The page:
Descartes: “Cognito ergo sum,” – “I think therefore I am,” the great maxim of the rationalists; which has been adequately answered by Kierkegaard’s Existentialism and Husserl’s Phenomenology: “I am, therefore I am“.

Which is disturbingly equal to something Moses wrote about 4000 years ago! Now Existentialism may have answered Rationalism adequately, but it is yet to answer itself adequately.

Science is dependent on the relational process, but relationship is not dependent on the scientific process.

I’m busy with a series of 4 blogs as to why this is true and what the implications are on the worldviews of science and faith.
Here’s number one:

Busses in Washington DC over Christmas 2008 were decorated with this slogan, “Why believe in a god? Just be good for goodness’ sake.” The American Humanist Association are funding a similar advertising campaign to the the one launched in London by their British counterparts a few months ago.

You and I, my friends, are privileged people; though I fear that very few actually realize the significance of what has just happened. There has been a meltdown of the tyranny of ‘Politicience’, reminiscent of the end of Jadis’ 100 year rule over Narnia, and the establishment of common sense once again. An establishment in which creation is again allowed her natural and complex seasonal undulations without a thermometer in all of her cracks and crevices. There is, at present, a rising level in the ability of mankind to simply see for themselves again; of the ancient, sweet and noble Common Sense: overthrower of tyrants, supplanter of dictators, enemy of evil and all round nice guy.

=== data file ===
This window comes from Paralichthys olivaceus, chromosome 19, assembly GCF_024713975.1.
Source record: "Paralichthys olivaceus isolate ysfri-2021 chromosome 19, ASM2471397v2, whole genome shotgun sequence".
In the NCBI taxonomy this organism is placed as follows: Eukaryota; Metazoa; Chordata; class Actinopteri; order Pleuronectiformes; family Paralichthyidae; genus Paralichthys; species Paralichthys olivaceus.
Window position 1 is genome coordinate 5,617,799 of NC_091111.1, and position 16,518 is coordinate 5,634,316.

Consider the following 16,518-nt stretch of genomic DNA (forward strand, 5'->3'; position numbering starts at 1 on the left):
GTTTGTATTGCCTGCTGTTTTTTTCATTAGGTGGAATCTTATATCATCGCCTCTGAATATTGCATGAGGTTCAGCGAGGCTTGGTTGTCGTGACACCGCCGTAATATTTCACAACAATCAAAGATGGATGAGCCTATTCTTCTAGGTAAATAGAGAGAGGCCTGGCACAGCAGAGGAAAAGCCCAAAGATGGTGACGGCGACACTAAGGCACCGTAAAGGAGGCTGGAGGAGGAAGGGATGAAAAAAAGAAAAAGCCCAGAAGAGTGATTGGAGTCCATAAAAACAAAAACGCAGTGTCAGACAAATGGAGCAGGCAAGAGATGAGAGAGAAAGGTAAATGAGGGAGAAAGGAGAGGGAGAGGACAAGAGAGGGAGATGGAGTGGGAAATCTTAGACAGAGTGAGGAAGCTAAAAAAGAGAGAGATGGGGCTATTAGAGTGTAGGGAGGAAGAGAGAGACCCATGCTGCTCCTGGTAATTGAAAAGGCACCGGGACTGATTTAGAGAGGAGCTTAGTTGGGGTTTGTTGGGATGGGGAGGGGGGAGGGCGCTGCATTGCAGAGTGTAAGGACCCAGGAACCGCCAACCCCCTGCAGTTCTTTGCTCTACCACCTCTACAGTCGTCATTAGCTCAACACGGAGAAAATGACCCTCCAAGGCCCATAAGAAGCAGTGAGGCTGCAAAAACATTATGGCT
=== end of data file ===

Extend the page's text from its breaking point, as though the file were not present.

Recently Sir David Attenborough made a comment about the larvae of the black simulium fly which finds it’s way under the skin to it’s host victim’s eye and then slowly and painfully blinds them. He wondered how a merciful God could have created such a thing. The statement, when examined logically, was one of disbelief in a merciful creator.